It is a readable and well-written addition to the serious literature.
There is an extensive bibliography that is of equal value to the book itself. Thayer Technology And Culture "New Orleans' Mississippi levee, as Kelman explains in this fascinating study, is more than a pile of dirt. It is the key to unraveling the historical dialectic between a great river and an essentially amphibious city.
It is also the monumental space of New Orleans' past, where dark plots and heroic dreams remain forever entangled. Los Angeles and the Imagination of Disaster "Kelman has written a pioneering environmental history of the evolving relationship between one of the nation's oldest and most exceptional cities, New Orleans, and our greatest river, the Mississippi.
For New Orleans, the river offered challenges and opportunities alike, providing the lifeblood of the city's commerce and a signature symbol of its identity even as it also brought floods, disease, and death. The following review originally appeared in The Southeastern Librarian, Vol.
A River and Its City: The Nature of Landscape in New Orleans
This is the story of a relationship. Like many relationships, it is complex, multi-faceted It is the key to unraveling the historical dialectic between a great river and an essentially amphibious city. It is also the monumental space of New Orleans' past, where dark plots and heroic University of California Pr Bolero Ozon.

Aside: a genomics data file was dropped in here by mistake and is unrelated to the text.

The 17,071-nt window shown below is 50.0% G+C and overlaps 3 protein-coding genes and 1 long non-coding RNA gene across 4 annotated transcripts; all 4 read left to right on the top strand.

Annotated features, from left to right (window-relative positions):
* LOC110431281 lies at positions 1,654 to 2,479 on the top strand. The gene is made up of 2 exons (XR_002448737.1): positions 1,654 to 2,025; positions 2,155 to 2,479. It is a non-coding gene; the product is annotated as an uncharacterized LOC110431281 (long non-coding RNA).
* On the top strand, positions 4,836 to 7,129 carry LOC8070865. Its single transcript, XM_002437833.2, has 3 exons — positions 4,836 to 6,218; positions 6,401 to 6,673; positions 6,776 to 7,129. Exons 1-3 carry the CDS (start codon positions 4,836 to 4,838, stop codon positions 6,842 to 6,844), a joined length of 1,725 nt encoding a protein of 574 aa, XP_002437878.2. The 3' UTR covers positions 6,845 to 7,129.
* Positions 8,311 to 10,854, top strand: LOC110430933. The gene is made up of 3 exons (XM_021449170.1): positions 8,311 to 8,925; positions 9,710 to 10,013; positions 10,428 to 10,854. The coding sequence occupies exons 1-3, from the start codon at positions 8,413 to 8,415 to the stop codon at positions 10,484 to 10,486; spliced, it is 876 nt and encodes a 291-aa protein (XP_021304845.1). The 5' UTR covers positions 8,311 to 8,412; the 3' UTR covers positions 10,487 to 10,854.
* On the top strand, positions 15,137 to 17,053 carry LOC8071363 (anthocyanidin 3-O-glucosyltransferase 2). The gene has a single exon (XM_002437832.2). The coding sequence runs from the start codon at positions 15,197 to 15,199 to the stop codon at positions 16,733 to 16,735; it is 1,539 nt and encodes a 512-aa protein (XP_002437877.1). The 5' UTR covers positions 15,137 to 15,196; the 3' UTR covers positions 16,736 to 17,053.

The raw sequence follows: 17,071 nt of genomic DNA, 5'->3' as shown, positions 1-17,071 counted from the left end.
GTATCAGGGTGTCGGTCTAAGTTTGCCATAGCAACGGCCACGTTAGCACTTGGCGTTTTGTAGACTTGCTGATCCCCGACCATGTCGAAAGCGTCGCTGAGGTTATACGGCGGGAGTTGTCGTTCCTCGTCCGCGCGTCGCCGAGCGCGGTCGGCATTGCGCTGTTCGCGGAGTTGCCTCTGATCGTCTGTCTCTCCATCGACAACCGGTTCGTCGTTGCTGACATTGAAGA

A River and Its City: Chapter five concerns the flood and a history of the man-made levee system. The epilogue examines battles surrounding the proposed interstate highway for the riverfront during the s.
Each episodic chapter does justice to the events of the time as seen through a multifaceted lens focused on the New Orleans riverfront. Kelman tells the stories in lucid prose that brings the changing relationship between the city and its river to life.
A River and Its City: The Nature of Landscape in New Orleans by Ari Kelman
Kelman makes no mention of the relationship between the city and its adjacent riparian hinterland of sugarcane plantations, or even the presence of raw sugar or molasses on the New Orleans riverfront. He does not cite Rehder, Delta Sugar: Yet, Kelman generally avails himself of good references from geographers, historians, journalists, and primary sources. A River and Its City is an easy read and an engaging book with issues woven into a fabric of clear concise development. If you would like to authenticate using a different subscribed institution that supports Shibboleth authentication or have your own login and password to Project MUSE, click 'Authenticate'.